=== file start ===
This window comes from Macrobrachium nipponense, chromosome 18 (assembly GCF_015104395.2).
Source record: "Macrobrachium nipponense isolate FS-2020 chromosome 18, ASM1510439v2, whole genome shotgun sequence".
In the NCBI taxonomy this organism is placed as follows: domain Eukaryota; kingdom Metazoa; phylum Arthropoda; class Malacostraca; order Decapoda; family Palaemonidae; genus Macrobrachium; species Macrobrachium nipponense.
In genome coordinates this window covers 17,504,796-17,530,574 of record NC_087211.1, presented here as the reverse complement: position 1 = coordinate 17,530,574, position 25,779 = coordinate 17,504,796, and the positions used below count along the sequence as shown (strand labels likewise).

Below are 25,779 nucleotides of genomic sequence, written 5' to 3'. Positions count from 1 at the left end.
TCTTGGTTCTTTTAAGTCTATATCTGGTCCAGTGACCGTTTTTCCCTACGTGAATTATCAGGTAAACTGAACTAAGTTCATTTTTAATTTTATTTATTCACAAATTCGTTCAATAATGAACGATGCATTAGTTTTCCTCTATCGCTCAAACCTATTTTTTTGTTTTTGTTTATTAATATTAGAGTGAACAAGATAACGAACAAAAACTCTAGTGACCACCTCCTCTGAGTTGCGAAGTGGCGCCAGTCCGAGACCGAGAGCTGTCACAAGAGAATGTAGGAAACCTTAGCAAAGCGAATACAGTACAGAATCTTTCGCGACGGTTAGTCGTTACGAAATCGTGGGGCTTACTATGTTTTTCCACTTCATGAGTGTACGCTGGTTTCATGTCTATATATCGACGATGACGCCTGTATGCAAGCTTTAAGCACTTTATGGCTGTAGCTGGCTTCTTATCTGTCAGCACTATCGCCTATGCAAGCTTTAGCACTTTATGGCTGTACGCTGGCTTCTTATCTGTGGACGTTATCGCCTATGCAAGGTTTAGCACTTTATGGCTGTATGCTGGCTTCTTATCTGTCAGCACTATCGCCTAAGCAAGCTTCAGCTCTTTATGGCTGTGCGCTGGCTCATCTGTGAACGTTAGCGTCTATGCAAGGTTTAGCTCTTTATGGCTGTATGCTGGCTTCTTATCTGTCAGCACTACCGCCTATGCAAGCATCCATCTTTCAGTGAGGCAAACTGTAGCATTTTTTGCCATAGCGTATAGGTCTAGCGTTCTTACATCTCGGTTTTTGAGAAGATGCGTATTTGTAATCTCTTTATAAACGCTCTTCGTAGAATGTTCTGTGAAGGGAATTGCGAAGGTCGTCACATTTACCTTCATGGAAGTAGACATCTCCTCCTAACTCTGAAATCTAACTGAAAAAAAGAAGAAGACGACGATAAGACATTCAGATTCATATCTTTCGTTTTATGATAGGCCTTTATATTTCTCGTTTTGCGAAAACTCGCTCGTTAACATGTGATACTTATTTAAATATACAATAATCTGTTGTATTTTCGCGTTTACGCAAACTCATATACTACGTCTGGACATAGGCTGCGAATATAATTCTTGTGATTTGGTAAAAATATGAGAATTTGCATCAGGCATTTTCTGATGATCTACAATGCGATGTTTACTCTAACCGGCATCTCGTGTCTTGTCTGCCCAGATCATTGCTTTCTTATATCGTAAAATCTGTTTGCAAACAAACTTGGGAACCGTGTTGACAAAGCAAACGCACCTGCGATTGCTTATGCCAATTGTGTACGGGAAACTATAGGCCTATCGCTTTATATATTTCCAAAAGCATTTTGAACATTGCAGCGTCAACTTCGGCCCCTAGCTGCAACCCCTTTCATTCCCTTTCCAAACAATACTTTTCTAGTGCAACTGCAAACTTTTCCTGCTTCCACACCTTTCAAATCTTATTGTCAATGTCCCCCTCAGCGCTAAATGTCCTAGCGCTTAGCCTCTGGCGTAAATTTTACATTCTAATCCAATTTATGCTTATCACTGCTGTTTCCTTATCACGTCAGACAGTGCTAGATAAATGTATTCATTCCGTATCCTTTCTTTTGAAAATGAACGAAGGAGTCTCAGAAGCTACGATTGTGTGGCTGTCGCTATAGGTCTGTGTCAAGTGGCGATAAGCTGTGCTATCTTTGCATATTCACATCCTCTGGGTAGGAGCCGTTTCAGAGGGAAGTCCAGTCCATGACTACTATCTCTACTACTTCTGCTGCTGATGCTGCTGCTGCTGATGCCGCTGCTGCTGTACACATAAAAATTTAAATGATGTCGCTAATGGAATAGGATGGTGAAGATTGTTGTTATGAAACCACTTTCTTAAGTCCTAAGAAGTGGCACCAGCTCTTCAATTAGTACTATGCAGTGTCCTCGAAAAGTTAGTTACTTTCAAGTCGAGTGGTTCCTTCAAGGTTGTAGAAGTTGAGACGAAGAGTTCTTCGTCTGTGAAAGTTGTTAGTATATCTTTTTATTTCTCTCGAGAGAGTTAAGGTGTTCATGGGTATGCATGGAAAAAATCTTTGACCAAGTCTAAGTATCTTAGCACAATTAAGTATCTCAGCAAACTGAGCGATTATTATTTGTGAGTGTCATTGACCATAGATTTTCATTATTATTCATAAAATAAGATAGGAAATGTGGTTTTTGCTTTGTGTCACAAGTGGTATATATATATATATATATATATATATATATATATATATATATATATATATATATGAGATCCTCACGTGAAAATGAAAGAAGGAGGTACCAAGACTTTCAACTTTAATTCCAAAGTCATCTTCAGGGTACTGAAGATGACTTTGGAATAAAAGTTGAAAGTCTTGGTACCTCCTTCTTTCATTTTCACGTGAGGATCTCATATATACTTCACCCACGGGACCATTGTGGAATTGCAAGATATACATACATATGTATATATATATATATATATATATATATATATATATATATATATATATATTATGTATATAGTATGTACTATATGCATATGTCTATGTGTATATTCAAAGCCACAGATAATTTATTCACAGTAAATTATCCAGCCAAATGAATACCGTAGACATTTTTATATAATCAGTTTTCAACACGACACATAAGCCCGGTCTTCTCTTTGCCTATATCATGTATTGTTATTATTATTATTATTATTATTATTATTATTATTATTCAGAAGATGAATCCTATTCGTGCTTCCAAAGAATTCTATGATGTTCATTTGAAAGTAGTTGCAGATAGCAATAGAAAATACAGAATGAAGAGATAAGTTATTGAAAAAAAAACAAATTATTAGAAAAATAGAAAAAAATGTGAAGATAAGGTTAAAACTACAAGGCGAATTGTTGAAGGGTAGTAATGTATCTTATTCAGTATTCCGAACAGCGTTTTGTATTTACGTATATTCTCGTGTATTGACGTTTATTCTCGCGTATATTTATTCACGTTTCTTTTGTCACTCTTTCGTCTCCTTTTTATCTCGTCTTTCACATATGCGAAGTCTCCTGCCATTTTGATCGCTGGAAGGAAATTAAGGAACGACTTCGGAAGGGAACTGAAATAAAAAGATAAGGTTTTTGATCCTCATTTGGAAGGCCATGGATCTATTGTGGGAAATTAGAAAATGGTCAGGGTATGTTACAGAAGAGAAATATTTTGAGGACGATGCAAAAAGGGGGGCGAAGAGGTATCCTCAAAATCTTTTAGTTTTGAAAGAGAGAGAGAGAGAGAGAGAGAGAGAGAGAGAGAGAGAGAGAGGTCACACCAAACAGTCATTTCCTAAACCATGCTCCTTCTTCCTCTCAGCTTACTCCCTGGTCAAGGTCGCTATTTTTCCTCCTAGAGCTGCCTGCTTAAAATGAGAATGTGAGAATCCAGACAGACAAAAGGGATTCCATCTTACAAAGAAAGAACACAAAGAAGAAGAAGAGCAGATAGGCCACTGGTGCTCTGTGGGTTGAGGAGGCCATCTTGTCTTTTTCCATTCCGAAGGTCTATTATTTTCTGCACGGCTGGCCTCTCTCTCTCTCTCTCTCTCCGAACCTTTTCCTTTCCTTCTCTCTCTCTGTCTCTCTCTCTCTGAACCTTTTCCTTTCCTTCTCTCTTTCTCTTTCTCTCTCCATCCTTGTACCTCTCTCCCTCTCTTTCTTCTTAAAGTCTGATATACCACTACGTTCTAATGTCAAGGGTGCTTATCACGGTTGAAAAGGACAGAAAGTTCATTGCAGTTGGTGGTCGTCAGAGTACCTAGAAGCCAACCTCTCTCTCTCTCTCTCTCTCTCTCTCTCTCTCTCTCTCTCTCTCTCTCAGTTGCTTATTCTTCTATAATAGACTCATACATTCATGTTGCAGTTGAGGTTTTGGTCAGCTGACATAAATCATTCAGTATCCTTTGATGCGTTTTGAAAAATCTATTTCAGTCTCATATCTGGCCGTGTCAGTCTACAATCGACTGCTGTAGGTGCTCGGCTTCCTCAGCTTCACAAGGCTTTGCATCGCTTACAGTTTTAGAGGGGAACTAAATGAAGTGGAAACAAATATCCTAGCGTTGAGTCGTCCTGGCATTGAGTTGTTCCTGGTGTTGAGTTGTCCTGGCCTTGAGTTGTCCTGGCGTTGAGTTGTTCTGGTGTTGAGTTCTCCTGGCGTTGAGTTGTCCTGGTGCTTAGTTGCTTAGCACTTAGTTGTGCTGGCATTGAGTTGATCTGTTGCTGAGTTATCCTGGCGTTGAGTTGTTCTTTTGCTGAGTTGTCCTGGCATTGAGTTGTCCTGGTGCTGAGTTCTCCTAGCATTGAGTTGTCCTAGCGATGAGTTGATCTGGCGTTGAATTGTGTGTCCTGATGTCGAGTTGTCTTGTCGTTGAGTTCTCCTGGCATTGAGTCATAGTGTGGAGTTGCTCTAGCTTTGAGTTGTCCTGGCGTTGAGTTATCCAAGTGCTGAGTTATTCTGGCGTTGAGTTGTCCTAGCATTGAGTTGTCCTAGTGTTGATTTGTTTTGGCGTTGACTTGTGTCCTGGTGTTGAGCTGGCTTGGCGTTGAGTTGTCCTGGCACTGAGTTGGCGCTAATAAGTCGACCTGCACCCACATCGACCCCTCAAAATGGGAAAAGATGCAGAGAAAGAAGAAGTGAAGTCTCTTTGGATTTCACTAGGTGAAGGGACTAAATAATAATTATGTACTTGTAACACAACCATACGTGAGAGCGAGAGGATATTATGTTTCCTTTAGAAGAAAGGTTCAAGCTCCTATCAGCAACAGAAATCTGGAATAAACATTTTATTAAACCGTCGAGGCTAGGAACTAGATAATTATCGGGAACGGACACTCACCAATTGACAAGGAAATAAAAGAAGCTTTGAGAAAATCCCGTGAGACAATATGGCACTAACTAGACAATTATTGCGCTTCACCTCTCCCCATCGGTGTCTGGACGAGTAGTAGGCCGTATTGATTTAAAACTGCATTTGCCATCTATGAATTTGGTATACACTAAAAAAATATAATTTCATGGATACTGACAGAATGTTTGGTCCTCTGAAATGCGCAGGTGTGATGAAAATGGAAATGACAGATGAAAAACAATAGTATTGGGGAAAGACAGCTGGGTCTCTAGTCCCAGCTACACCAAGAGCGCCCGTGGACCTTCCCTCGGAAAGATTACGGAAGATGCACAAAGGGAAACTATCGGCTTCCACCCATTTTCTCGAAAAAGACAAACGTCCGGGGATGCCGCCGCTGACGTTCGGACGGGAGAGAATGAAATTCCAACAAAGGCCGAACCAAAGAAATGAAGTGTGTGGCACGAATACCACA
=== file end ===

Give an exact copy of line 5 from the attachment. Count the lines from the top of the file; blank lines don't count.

Below are 25,779 nucleotides of genomic sequence, written 5' to 3'. Positions count from 1 at the left end.